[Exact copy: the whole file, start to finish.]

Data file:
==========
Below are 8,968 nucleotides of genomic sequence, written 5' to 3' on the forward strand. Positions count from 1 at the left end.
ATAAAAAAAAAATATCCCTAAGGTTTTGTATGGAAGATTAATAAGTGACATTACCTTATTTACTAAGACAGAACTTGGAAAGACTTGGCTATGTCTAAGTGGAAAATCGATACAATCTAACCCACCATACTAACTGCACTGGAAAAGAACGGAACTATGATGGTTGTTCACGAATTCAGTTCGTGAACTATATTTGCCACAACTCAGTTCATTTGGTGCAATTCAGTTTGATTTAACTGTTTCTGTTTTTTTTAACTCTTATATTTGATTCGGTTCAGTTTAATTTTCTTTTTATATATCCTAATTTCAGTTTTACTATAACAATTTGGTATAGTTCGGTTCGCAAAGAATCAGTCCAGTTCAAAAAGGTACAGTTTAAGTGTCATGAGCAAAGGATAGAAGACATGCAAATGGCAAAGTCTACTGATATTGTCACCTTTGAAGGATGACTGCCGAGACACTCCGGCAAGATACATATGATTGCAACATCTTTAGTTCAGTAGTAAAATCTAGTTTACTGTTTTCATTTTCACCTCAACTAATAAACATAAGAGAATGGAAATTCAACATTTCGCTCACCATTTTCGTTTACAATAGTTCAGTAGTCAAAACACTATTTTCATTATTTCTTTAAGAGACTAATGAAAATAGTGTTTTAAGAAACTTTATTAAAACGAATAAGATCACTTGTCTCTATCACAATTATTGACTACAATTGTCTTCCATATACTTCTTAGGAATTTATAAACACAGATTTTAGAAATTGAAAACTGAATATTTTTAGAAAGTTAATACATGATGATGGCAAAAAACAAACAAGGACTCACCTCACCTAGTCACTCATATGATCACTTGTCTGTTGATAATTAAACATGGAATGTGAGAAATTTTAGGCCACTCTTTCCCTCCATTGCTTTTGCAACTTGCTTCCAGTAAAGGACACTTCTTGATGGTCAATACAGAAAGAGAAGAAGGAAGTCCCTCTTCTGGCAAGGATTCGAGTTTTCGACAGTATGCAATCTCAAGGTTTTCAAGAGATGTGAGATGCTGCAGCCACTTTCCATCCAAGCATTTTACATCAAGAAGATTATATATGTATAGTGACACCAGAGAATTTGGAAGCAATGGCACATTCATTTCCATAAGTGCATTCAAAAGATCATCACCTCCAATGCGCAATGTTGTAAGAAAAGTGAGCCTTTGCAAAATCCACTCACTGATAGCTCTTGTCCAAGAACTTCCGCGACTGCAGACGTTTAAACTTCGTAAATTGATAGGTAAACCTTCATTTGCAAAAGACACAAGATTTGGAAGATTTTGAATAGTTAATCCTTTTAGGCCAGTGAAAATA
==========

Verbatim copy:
Below are 8,968 nucleotides of genomic sequence, written 5' to 3' on the forward strand. Positions count from 1 at the left end.
ATAAAAAAAAAATATCCCTAAGGTTTTGTATGGAAGATTAATAAGTGACATTACCTTATTTACTAAGACAGAACTTGGAAAGACTTGGCTATGTCTAAGTGGAAAATCGATACAATCTAACCCACCATACTAACTGCACTGGAAAAGAACGGAACTATGATGGTTGTTCACGAATTCAGTTCGTGAACTATATTTGCCACAACTCAGTTCATTTGGTGCAATTCAGTTTGATTTAACTGTTTCTGTTTTTTTTAACTCTTATATTTGATTCGGTTCAGTTTAATTTTCTTTTTATATATCCTAATTTCAGTTTTACTATAACAATTTGGTATAGTTCGGTTCGCAAAGAATCAGTCCAGTTCAAAAAGGTACAGTTTAAGTGTCATGAGCAAAGGATAGAAGACATGCAAATGGCAAAGTCTACTGATATTGTCACCTTTGAAGGATGACTGCCGAGACACTCCGGCAAGATACATATGATTGCAACATCTTTAGTTCAGTAGTAAAATCTAGTTTACTGTTTTCATTTTCACCTCAACTAATAAACATAAGAGAATGGAAATTCAACATTTCGCTCACCATTTTCGTTTACAATAGTTCAGTAGTCAAAACACTATTTTCATTATTTCTTTAAGAGACTAATGAAAATAGTGTTTTAAGAAACTTTATTAAAACGAATAAGATCACTTGTCTCTATCACAATTATTGACTACAATTGTCTTCCATATACTTCTTAGGAATTTATAAACACAGATTTTAGAAATTGAAAACTGAATATTTTTAGAAAGTTAATACATGATGATGGCAAAAAACAAACAAGGACTCACCTCACCTAGTCACTCATATGATCACTTGTCTGTTGATAATTAAACATGGAATGTGAGAAATTTTAGGCCACTCTTTCCCTCCATTGCTTTTGCAACTTGCTTCCAGTAAAGGACACTTCTTGATGGTCAATACAGAAAGAGAAGAAGGAAGTCCCTCTTCTGGCAAGGATTCGAGTTTTCGACAGTATGCAATCTCAAGGTTTTCAAGAGATGTGAGATGCTGCAGCCACTTTCCATCCAAGCATTTTACATCAAGAAGATTATATATGTATAGTGACACCAGAGAATTTGGAAGCAATGGCACATTCATTTCCATAAGTGCATTCAAAAGATCATCACCTCCAATGCGCAATGTTGTAAGAAAAGTGAGCCTTTGCAAAATCCACTCACTGATAGCTCTTGTCCAAGAACTTCCGCGACTGCAGACGTTTAAACTTCGTAAATTGATAGGTAAACCTTCATTTGCAAAAGACACAAGATTTGGAAGATTTTGAATAGTTAATCCTTTTAGGCCAGTGAAAATA